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3 Simple Rules for a Successful Project Planning Meeting

Conference phone

Wait… what was that? I’m sorry I couldn’t hear what you said. Could you say it again? Spell it. Slowly. Slower! Hold on. Was that an “s” or an “f”? Ok, let’s move on. Ugh! Did you say 15 or 50? Could you please stop typing in the background? That leaf blower sounds like a freight train!

You get the point. Phone conversations can be hard to hear, confusing, unengaging and often times lead to misunderstandings and frustrations.

Now try and have multiple people on the line – say five or even ten – including key team members, project stakeholders and executives in the room. You’ll be lucky to get Tim in the room for the first half of the hour; ecstatic if Nancy puts her tablet down long enough to take a note; Carol is so busy she’ll definitely be double working; and Charlie can’t stay in the room long enough to finish a cup of coffee. Why? Because having an important, strategic, and visionary meeting huddled over a conference phone speaker is less than effective, extremely tiring, and generally an undesirable way to spend the afternoon.

As little as 7% of communication actually pertains to the particular words that are being spoken. The way the words are said and the speaker’s body language make up the remaining 93% of the message. Essentially, when you put a barrier (or a conference phone) between two parties, you potentially reduce the likelihood of conveying the correct message to a mere 7% chance.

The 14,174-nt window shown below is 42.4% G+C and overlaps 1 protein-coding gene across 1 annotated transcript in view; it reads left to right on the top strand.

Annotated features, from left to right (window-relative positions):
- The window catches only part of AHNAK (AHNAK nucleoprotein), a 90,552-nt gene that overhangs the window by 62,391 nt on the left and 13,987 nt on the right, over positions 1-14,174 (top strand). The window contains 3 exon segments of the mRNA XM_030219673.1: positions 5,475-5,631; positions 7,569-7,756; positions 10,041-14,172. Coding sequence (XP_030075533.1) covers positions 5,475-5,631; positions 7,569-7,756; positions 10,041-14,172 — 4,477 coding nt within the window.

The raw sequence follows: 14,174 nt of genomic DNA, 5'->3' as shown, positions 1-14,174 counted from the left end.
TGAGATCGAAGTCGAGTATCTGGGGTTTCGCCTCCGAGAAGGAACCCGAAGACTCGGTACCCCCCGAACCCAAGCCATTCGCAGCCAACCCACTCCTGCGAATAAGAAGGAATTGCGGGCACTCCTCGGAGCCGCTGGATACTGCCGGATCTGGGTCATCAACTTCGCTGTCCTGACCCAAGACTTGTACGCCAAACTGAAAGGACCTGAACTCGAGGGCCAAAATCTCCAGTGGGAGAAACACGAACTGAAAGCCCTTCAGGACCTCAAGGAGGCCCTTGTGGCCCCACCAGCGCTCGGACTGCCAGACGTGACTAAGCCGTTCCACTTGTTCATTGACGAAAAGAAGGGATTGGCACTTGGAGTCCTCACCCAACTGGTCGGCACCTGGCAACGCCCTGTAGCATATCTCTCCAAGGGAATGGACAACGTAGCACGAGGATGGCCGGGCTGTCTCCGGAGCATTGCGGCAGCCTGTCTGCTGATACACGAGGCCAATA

So what’s my point? Well, I’m getting to that.

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Taking Stock of 2013: Trends in Release Frequency, Code Quality, Uptime and Client Satisfaction


Since we’ve wrapped up 2013 and announced the last VitalSite CMS release of the year, it’s an opportune time to reflect on how far we’ve come these last twelve months. Let’s start with some metrics related to release frequency.

If you remember, last March we revealed a strategic shift in how we were developing software. Influenced by innovative practices in software development like continuous delivery, we developed our own deployment automation capabilities. This allows us to deliver more features, faster, to the clients who request them.

How did it play out? If we look back on the year, we can see that we’ve had a record number of releases: eleven since the start of 2013, and nine since we started automating our deployments.

A timeline showing the releases of VitalSite CMS in 2013
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Client Advisors Are Here to Save the Day


man and woman dressed as super heros

What is the difference between a project manager and a client advisor?

It’s an interesting question and one we at Geonetric have been answering for some time now. During our company-wide roll out of agile, we refined some of our internal roles, and with that came the transformation of our project managers.

Geonetric’s project managers have always handled more than just timelines and budgets. We are a very hands-on group – we do everything from place content to test new website functionality.

But now, we’ve taken on more of an advisory role. What does that mean for our clients?